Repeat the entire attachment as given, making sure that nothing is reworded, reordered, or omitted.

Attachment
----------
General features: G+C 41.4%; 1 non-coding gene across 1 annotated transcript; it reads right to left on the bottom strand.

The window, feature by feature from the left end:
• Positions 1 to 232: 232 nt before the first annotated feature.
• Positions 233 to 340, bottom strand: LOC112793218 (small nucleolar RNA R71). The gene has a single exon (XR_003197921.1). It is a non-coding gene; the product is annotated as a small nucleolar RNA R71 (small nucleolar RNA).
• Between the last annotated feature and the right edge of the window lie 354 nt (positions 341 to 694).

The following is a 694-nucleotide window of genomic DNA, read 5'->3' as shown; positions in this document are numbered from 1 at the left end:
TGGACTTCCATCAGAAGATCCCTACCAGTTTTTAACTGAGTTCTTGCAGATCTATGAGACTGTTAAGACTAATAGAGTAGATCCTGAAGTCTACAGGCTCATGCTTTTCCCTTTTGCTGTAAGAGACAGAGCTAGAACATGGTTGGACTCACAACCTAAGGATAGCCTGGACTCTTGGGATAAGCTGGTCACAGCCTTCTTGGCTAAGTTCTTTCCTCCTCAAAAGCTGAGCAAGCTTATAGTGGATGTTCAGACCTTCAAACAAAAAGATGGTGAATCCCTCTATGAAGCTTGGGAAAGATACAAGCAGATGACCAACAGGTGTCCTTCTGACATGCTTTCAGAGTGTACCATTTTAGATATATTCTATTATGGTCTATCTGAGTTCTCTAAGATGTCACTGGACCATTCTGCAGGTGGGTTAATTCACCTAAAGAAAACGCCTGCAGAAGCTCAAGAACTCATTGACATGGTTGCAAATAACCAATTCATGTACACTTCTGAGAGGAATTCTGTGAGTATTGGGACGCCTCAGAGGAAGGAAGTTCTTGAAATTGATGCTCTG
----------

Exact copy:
General features: G+C 41.4%; 1 non-coding gene across 1 annotated transcript; it reads right to left on the bottom strand.

The window, feature by feature from the left end:
• Positions 1 to 232: 232 nt before the first annotated feature.
• Positions 233 to 340, bottom strand: LOC112793218 (small nucleolar RNA R71). The gene has a single exon (XR_003197921.1). It is a non-coding gene; the product is annotated as a small nucleolar RNA R71 (small nucleolar RNA).
• Between the last annotated feature and the right edge of the window lie 354 nt (positions 341 to 694).

The following is a 694-nucleotide window of genomic DNA, read 5'->3' as shown; positions in this document are numbered from 1 at the left end:
TGGACTTCCATCAGAAGATCCCTACCAGTTTTTAACTGAGTTCTTGCAGATCTATGAGACTGTTAAGACTAATAGAGTAGATCCTGAAGTCTACAGGCTCATGCTTTTCCCTTTTGCTGTAAGAGACAGAGCTAGAACATGGTTGGACTCACAACCTAAGGATAGCCTGGACTCTTGGGATAAGCTGGTCACAGCCTTCTTGGCTAAGTTCTTTCCTCCTCAAAAGCTGAGCAAGCTTATAGTGGATGTTCAGACCTTCAAACAAAAAGATGGTGAATCCCTCTATGAAGCTTGGGAAAGATACAAGCAGATGACCAACAGGTGTCCTTCTGACATGCTTTCAGAGTGTACCATTTTAGATATATTCTATTATGGTCTATCTGAGTTCTCTAAGATGTCACTGGACCATTCTGCAGGTGGGTTAATTCACCTAAAGAAAACGCCTGCAGAAGCTCAAGAACTCATTGACATGGTTGCAAATAACCAATTCATGTACACTTCTGAGAGGAATTCTGTGAGTATTGGGACGCCTCAGAGGAAGGAAGTTCTTGAAATTGATGCTCTG